The gender pay gap widened at 181 of the UK’s largest employers last year, as big business made small progress towards reducing disparities between men and women.
With around 10 per cent of employers left to report before tonight's midnight deadline, those with more than 5,000 staff on their books showed a median pay gap of 10.36 per cent, down 0.06 percentage points from the year before.
This means women were paid on average around 90p for every pound that men made.
The number of large employers paying women less than men rose by nine to 429 in 2018. Meanwhile, those paying men less fell from 44 to 28.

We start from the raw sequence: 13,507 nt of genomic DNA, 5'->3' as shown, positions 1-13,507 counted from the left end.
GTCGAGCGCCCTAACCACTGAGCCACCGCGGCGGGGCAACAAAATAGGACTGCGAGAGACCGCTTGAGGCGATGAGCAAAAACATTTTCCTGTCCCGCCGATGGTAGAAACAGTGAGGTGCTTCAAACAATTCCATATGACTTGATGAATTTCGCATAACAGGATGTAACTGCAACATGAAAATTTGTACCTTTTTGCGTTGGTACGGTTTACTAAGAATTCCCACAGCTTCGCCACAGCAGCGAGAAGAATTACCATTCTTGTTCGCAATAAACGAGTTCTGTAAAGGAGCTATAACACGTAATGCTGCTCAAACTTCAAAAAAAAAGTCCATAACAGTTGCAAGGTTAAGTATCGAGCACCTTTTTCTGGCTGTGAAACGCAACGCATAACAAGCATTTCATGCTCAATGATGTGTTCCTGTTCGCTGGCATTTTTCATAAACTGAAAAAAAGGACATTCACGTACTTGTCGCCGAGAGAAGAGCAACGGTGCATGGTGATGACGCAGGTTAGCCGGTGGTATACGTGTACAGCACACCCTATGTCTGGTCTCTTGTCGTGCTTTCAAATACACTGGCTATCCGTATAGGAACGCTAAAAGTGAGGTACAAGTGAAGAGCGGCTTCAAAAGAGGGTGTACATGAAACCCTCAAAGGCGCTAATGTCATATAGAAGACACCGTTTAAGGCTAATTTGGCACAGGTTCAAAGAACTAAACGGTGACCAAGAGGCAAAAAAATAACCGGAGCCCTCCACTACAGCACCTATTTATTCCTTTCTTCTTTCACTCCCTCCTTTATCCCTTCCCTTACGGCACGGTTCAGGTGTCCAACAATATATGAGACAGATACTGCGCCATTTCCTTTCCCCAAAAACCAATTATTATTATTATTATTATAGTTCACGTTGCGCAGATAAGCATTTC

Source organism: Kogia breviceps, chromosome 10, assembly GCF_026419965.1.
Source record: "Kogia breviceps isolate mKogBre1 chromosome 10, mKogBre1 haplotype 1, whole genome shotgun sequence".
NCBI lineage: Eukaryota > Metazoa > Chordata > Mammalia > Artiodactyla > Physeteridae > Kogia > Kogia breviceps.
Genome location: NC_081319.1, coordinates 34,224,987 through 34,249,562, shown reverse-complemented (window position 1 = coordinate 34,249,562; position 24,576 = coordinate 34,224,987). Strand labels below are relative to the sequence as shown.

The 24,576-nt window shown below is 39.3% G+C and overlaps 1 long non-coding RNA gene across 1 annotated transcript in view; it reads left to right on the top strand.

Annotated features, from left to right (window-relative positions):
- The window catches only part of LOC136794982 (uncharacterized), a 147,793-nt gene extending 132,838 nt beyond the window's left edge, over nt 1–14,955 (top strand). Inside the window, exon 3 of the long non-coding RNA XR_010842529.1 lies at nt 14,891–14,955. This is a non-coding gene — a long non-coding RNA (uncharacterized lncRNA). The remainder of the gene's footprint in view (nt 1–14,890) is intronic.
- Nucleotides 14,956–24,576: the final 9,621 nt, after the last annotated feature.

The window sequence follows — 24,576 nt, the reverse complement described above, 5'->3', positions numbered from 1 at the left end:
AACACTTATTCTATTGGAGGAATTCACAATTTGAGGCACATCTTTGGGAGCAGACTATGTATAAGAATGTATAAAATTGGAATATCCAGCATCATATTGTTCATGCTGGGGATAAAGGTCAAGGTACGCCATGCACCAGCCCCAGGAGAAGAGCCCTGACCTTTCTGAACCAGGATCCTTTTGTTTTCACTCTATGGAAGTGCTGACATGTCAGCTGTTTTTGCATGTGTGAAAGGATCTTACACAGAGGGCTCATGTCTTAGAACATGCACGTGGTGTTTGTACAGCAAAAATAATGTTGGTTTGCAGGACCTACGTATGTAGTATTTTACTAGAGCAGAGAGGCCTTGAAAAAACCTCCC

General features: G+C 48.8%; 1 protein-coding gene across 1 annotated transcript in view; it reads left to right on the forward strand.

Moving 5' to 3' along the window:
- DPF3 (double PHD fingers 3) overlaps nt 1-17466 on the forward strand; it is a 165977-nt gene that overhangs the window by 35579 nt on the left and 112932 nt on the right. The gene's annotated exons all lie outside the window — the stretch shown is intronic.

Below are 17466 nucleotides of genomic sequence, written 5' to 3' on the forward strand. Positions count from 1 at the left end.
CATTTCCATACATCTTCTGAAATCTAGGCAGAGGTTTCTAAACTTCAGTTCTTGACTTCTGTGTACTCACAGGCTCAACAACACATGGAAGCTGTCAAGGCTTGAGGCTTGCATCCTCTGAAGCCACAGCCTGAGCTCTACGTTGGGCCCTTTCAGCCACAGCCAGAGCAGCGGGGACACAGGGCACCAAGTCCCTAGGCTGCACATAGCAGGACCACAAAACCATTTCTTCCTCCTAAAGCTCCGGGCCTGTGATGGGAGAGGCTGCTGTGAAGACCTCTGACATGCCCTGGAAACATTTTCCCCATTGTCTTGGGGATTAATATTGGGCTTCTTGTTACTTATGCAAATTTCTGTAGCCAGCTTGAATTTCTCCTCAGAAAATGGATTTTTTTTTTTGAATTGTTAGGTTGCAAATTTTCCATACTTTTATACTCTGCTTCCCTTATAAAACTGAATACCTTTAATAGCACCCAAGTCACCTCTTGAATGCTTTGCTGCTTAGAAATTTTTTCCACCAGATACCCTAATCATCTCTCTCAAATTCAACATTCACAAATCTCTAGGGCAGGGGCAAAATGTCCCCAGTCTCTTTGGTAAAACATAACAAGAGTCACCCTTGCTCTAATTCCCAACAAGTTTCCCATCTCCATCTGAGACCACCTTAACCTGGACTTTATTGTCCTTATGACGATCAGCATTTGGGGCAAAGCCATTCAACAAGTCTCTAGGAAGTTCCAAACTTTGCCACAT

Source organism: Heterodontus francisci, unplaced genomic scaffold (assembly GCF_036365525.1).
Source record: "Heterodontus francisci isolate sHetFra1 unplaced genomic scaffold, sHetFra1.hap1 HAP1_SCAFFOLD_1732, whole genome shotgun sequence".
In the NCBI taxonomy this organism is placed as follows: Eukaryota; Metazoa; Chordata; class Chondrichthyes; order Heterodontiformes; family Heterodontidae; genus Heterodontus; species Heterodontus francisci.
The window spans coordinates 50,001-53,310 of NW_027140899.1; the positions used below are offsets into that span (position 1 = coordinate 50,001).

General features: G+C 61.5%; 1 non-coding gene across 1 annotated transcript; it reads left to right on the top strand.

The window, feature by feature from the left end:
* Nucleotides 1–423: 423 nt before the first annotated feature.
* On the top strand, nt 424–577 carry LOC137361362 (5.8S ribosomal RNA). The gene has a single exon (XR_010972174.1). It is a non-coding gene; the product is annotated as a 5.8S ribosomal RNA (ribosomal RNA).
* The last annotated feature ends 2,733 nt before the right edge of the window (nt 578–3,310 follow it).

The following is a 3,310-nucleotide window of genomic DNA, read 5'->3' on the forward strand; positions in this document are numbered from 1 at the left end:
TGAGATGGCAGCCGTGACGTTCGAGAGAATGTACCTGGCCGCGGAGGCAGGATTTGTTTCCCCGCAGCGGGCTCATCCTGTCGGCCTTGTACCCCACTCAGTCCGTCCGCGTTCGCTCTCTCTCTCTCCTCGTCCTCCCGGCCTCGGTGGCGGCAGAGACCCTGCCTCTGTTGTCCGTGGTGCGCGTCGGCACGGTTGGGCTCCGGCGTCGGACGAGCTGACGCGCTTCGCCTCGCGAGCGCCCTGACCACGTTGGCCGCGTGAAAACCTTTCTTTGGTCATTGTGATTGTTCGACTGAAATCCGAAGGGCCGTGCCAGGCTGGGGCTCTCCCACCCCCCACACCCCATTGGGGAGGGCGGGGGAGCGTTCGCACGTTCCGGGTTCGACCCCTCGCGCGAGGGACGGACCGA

The news comes a year after the government forced employers with more than 250 staff to report their gender pay gap for the first time.
This week’s figures offer the first true indication that the pay gap remains largely unchanged in the biggest firms.
At the 188 NHS trusts where women were paid less than men in 2017, 111 widened that gap.
However, there were also reasons for equal pay champions to be cheerful. Although the pay gap widened at 181 large employers, it contracted at 227 and remained unchanged at 32.
Meanwhile, businesses of all sizes in London did significantly better, narrowing their pay gap by 0.5 percentage points to 13 per cent.
Among the top performers was challenger bank Monzo, where women were paid 14 per cent less than men in 2018. A fall from 48 per cent in 2017, but it is still “clear that we need to continue to improve,” Monzo said.